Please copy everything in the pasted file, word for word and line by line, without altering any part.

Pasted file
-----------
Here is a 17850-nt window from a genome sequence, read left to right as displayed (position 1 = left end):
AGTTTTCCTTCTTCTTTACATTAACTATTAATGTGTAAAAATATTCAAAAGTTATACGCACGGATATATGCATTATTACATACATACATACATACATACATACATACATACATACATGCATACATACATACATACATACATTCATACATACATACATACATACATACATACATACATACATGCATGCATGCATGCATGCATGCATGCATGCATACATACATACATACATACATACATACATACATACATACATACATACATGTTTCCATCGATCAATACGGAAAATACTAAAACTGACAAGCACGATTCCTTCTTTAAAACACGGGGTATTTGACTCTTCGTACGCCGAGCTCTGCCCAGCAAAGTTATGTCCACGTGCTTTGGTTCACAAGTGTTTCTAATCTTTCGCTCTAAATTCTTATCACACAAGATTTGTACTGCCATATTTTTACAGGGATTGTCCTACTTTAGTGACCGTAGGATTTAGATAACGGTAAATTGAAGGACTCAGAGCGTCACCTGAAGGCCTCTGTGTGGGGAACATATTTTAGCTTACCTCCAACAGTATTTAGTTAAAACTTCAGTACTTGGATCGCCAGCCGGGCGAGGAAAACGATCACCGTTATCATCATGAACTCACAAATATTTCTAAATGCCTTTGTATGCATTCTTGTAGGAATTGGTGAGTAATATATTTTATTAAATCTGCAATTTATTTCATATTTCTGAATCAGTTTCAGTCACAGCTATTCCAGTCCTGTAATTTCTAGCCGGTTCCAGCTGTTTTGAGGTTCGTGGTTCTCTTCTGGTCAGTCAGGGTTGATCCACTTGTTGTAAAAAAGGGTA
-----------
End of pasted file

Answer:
Here is a 17850-nt window from a genome sequence, read left to right as displayed (position 1 = left end):
AGTTTTCCTTCTTCTTTACATTAACTATTAATGTGTAAAAATATTCAAAAGTTATACGCACGGATATATGCATTATTACATACATACATACATACATACATACATACATACATACATGCATACATACATACATACATACATTCATACATACATACATACATACATACATACATACATACATGCATGCATGCATGCATGCATGCATGCATGCATACATACATACATACATACATACATACATACATACATACATACATACATGTTTCCATCGATCAATACGGAAAATACTAAAACTGACAAGCACGATTCCTTCTTTAAAACACGGGGTATTTGACTCTTCGTACGCCGAGCTCTGCCCAGCAAAGTTATGTCCACGTGCTTTGGTTCACAAGTGTTTCTAATCTTTCGCTCTAAATTCTTATCACACAAGATTTGTACTGCCATATTTTTACAGGGATTGTCCTACTTTAGTGACCGTAGGATTTAGATAACGGTAAATTGAAGGACTCAGAGCGTCACCTGAAGGCCTCTGTGTGGGGAACATATTTTAGCTTACCTCCAACAGTATTTAGTTAAAACTTCAGTACTTGGATCGCCAGCCGGGCGAGGAAAACGATCACCGTTATCATCATGAACTCACAAATATTTCTAAATGCCTTTGTATGCATTCTTGTAGGAATTGGTGAGTAATATATTTTATTAAATCTGCAATTTATTTCATATTTCTGAATCAGTTTCAGTCACAGCTATTCCAGTCCTGTAATTTCTAGCCGGTTCCAGCTGTTTTGAGGTTCGTGGTTCTCTTCTGGTCAGTCAGGGTTGATCCACTTGTTGTAAAAAAGGGTA